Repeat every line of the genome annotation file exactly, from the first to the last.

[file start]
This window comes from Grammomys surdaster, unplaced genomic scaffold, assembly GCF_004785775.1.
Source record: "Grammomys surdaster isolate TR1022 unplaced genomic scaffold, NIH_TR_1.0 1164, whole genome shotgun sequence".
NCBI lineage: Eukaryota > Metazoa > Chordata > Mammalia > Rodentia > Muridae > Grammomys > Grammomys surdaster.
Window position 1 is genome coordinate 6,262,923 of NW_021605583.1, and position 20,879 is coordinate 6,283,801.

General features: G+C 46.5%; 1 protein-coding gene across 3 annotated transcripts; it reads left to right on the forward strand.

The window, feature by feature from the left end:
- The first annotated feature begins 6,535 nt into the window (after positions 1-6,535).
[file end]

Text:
This window comes from Grammomys surdaster, unplaced genomic scaffold, assembly GCF_004785775.1.
Source record: "Grammomys surdaster isolate TR1022 unplaced genomic scaffold, NIH_TR_1.0 1164, whole genome shotgun sequence".
NCBI lineage: Eukaryota > Metazoa > Chordata > Mammalia > Rodentia > Muridae > Grammomys > Grammomys surdaster.
Window position 1 is genome coordinate 6,262,923 of NW_021605583.1, and position 20,879 is coordinate 6,283,801.

General features: G+C 46.5%; 1 protein-coding gene across 3 annotated transcripts; it reads left to right on the forward strand.

The window, feature by feature from the left end:
- The first annotated feature begins 6,535 nt into the window (after positions 1-6,535).